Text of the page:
Archive for the ‘Uncategorized’ Category

The site’s been quiet for a while, but with good reason.

I’ve been busy at Dig Boston (aka Boston’s Weekly Dig). Check out the articles I’ve written, specifically those regarding the MBTA hearings or my surprisingly popular piece on Occupy Lent.

Balancing a busy internship with senior year of college means me being too lazy to blog. No big deal I’m sure, because I probably only have one loyal follower/stalker anyways.

I’ve also gotten some creative writing published so be sure to click the links and read!

Crossing the River” is about a boy who wants to prove he’s as tough as his badass big brother. It was published in Issue 10 of the online journal Imitation Fruit.

It’s Complicated” is an essay about ethnicity and perception of self and others. It was published by online journal Solstice Magazine.

I look forward to writing a lot more in the future and hope to get more readers who for some reason care about what I have to say. Stay tuned!

The two minute film “Splitscreen: A Love Story” (watch it after the jump) won the Nokia Shorts 2011 Competition. The contest featured short films shot entirely on Nokia cell phones, and the winner and  finalists’ films will premier at the Edinburgh Film Festival.

This is the first time Nokia’s mixed cell phones and film. They announced in 2008 that Spike Lee would direct a film made up of people’s submitted cell phone videos (watch it here).

While the contest does a lot for low-budget filmmakers, the fact that it’s shot on cell phones doesn’t mean just anyone can make a movie now. Looking at “Splitscreen,” we can see that a lot of traveling and clever editing was needed. That’s time and money.

There’s also the director, J.W. Griffiths. Despite shooting the entire film on a Nokia N8 cell phone,

He’s hardly a newbie. According to his official site, he’s filmed a commercial starring Ray Winstone (“The Departed”) as well as a book trailer for best-selling author James Ellroy (“L.A. Confidential”).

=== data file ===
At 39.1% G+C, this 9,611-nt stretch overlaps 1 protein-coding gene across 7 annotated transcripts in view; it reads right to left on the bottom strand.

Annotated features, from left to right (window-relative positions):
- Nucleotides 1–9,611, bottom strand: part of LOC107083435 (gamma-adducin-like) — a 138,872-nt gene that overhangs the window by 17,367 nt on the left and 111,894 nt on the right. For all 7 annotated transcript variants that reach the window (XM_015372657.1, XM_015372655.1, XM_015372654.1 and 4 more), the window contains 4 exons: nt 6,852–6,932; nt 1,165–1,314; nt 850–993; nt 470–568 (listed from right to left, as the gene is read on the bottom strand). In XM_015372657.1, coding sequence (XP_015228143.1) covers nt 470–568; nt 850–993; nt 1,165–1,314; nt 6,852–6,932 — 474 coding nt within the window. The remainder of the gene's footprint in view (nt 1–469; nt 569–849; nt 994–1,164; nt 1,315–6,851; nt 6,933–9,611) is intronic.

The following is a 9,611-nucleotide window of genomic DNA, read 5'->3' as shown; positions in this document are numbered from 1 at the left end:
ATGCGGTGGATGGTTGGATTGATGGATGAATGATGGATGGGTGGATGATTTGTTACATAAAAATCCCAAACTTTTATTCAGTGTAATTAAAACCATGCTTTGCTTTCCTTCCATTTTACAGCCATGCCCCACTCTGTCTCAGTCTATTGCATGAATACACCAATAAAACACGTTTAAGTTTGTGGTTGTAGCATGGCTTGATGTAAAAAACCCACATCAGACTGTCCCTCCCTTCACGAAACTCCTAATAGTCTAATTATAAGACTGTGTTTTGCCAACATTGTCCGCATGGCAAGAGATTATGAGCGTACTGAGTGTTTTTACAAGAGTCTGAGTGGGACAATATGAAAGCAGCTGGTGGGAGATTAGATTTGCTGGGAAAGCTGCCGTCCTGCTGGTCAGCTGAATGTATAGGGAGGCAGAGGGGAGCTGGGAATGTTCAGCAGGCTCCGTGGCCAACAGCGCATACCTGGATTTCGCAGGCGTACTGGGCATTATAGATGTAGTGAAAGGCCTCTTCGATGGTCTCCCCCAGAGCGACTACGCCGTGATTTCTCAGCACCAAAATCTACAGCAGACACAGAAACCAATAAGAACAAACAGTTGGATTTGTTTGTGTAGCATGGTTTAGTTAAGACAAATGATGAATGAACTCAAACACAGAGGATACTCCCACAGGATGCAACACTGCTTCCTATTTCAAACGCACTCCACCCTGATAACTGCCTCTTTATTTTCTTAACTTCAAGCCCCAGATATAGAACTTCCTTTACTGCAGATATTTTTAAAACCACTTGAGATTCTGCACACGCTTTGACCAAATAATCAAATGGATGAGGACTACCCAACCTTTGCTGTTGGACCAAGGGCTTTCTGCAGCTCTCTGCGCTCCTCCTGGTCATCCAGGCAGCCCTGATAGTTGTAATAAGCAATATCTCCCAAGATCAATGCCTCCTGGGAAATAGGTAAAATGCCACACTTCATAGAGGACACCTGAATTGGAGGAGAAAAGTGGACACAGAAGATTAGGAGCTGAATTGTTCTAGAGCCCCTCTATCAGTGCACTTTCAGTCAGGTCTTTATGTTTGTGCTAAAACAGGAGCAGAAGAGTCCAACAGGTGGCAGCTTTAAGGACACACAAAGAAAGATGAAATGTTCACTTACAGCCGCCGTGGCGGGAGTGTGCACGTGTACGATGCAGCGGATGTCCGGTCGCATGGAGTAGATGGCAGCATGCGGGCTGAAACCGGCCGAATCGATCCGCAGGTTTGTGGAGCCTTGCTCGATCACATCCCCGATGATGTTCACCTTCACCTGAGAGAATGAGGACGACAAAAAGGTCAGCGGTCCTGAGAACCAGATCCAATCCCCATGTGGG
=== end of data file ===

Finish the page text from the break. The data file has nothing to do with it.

via Low budget is no problem for cell phone filmmaker | The Upshot – Yahoo! News.

The contest may not mark a low-budget, proletariat revolution in cinema, but the charming film and the contest itself shows that talent and hard work still matter more than technology.

The film and other finalists can be found here.

Splitscreen: A Love Story from JW Griffiths on Vimeo.

... Really?

True Blood is a guilty pleasure for me. Not because it’s aimed a bit more at women than men (though it’s definitely not a “girly” show), but because I can’t honestly say it’s a good show. It’s not bad either.

It’s just… silly.

I first realized it during season two, when the wave of hedonism inspired by Maryann, a Maenad, led to a lot of forced comedy from the writers. The bug-eyed, horny redneck schtick got old fast, but it wasn’t until Lafayette yelled “Listen up, bitches!” to a crowd of blood-thirsty citizens that I realized how dumb this was.

While Lafayette is a funny character, his humor became drier and smarter by the second season. This ham-fisted attempt at comedy emphasized how over-the-top the Maenad saga was. I realize these scenes were justified by Maryann’s spell over the town, but the writers should’ve realized the humor wasn’t working.

I almost quit watching after that. But I came back for season three, with it’s nude werewolves, an infamous sex-scene between Eric and Talbot, the ultra-campy King Russell, and possibly Bill Compton’s worst line ever (“We fucked like only two vampires can”).

The epitome of True Blood silliness came early in the new season: Bill Compton’s British punk phase. Not only does it seem out of character for the aristocratic vampire, he looks and sounds completely ridiculous. Speaking of Bill, is Stephen Moyer even trying to do the accent anymore?

The effects add to the show’s silliness. I know you can’t be too hard on TV shows when it comes to special effects due to their budgets, but things like the big black eyes in Season 2  or Bill Compton and the Queen’s anti-gravity fight in Season 3’s cliffhanger really derail the tension and drama. And don’t get me started on the goblin-like fairies.

The same goes for the acting. Most of the actors are at least competent, but it doesn’t make the vampires’ hissing less corny or the weird “southern” accents less odd.

So why do I keep watching?

It’s still a solid story. I care what happens next, the vampire politics interest me, the action is exciting and the characters are (usually) likable. There’s also a lot of grey area that makes you question a character’s motives and actions. The show’s silly, but it has a good plot and is so damn enjoyable.